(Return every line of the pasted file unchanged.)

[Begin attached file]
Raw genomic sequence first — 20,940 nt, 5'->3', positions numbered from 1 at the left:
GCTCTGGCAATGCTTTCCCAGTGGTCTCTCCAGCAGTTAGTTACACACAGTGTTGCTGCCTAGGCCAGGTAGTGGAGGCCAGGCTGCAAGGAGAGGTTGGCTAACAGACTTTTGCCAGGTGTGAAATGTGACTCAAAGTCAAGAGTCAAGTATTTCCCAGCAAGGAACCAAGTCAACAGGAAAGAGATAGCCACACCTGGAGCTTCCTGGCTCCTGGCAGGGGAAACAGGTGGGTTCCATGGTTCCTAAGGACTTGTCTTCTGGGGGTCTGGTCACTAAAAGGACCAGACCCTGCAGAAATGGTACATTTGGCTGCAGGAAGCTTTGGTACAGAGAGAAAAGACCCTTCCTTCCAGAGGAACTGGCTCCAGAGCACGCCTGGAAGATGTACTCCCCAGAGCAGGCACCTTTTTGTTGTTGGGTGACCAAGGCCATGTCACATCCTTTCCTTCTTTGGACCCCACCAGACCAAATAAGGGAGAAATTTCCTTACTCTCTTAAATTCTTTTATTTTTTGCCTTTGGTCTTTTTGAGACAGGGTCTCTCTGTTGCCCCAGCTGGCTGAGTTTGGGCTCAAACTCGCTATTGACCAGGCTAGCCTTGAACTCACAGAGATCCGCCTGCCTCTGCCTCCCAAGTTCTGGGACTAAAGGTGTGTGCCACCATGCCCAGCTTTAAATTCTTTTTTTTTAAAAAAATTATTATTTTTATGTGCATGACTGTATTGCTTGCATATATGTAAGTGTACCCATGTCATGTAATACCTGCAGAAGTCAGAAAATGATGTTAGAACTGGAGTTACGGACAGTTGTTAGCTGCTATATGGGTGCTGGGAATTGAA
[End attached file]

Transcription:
Raw genomic sequence first — 20,940 nt, 5'->3', positions numbered from 1 at the left:
GCTCTGGCAATGCTTTCCCAGTGGTCTCTCCAGCAGTTAGTTACACACAGTGTTGCTGCCTAGGCCAGGTAGTGGAGGCCAGGCTGCAAGGAGAGGTTGGCTAACAGACTTTTGCCAGGTGTGAAATGTGACTCAAAGTCAAGAGTCAAGTATTTCCCAGCAAGGAACCAAGTCAACAGGAAAGAGATAGCCACACCTGGAGCTTCCTGGCTCCTGGCAGGGGAAACAGGTGGGTTCCATGGTTCCTAAGGACTTGTCTTCTGGGGGTCTGGTCACTAAAAGGACCAGACCCTGCAGAAATGGTACATTTGGCTGCAGGAAGCTTTGGTACAGAGAGAAAAGACCCTTCCTTCCAGAGGAACTGGCTCCAGAGCACGCCTGGAAGATGTACTCCCCAGAGCAGGCACCTTTTTGTTGTTGGGTGACCAAGGCCATGTCACATCCTTTCCTTCTTTGGACCCCACCAGACCAAATAAGGGAGAAATTTCCTTACTCTCTTAAATTCTTTTATTTTTTGCCTTTGGTCTTTTTGAGACAGGGTCTCTCTGTTGCCCCAGCTGGCTGAGTTTGGGCTCAAACTCGCTATTGACCAGGCTAGCCTTGAACTCACAGAGATCCGCCTGCCTCTGCCTCCCAAGTTCTGGGACTAAAGGTGTGTGCCACCATGCCCAGCTTTAAATTCTTTTTTTTTAAAAAAATTATTATTTTTATGTGCATGACTGTATTGCTTGCATATATGTAAGTGTACCCATGTCATGTAATACCTGCAGAAGTCAGAAAATGATGTTAGAACTGGAGTTACGGACAGTTGTTAGCTGCTATATGGGTGCTGGGAATTGAA